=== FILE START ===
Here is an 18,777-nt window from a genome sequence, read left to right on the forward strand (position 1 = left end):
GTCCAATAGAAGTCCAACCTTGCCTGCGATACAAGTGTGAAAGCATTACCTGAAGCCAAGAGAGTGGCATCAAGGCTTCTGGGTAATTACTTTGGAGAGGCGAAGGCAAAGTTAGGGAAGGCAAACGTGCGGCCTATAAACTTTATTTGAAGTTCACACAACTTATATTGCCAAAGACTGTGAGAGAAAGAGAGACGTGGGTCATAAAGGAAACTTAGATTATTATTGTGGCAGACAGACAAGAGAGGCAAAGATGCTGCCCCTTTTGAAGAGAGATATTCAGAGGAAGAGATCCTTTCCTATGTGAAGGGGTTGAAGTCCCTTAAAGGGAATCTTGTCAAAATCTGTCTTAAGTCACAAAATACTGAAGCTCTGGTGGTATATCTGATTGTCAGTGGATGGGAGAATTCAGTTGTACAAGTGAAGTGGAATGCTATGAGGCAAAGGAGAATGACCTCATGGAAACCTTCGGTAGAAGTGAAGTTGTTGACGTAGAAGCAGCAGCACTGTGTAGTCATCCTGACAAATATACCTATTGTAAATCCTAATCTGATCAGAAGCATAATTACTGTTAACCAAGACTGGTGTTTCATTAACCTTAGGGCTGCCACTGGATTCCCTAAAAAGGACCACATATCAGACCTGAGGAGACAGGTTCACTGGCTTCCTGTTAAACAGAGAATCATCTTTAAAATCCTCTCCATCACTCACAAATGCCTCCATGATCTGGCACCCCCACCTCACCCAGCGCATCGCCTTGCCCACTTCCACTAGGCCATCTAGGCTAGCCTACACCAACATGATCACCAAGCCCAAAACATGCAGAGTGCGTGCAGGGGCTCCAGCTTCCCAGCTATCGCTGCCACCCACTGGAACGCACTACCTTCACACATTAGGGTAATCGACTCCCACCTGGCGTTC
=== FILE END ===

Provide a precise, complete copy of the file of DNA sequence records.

Here is an 18,777-nt window from a genome sequence, read left to right on the forward strand (position 1 = left end):
GTCCAATAGAAGTCCAACCTTGCCTGCGATACAAGTGTGAAAGCATTACCTGAAGCCAAGAGAGTGGCATCAAGGCTTCTGGGTAATTACTTTGGAGAGGCGAAGGCAAAGTTAGGGAAGGCAAACGTGCGGCCTATAAACTTTATTTGAAGTTCACACAACTTATATTGCCAAAGACTGTGAGAGAAAGAGAGACGTGGGTCATAAAGGAAACTTAGATTATTATTGTGGCAGACAGACAAGAGAGGCAAAGATGCTGCCCCTTTTGAAGAGAGATATTCAGAGGAAGAGATCCTTTCCTATGTGAAGGGGTTGAAGTCCCTTAAAGGGAATCTTGTCAAAATCTGTCTTAAGTCACAAAATACTGAAGCTCTGGTGGTATATCTGATTGTCAGTGGATGGGAGAATTCAGTTGTACAAGTGAAGTGGAATGCTATGAGGCAAAGGAGAATGACCTCATGGAAACCTTCGGTAGAAGTGAAGTTGTTGACGTAGAAGCAGCAGCACTGTGTAGTCATCCTGACAAATATACCTATTGTAAATCCTAATCTGATCAGAAGCATAATTACTGTTAACCAAGACTGGTGTTTCATTAACCTTAGGGCTGCCACTGGATTCCCTAAAAAGGACCACATATCAGACCTGAGGAGACAGGTTCACTGGCTTCCTGTTAAACAGAGAATCATCTTTAAAATCCTCTCCATCACTCACAAATGCCTCCATGATCTGGCACCCCCACCTCACCCAGCGCATCGCCTTGCCCACTTCCACTAGGCCATCTAGGCTAGCCTACACCAACATGATCACCAAGCCCAAAACATGCAGAGTGCGTGCAGGGGCTCCAGCTTCCCAGCTATCGCTGCCACCCACTGGAACGCACTACCTTCACACATTAGGGTAATCGACTCCCACCTGGCGTTC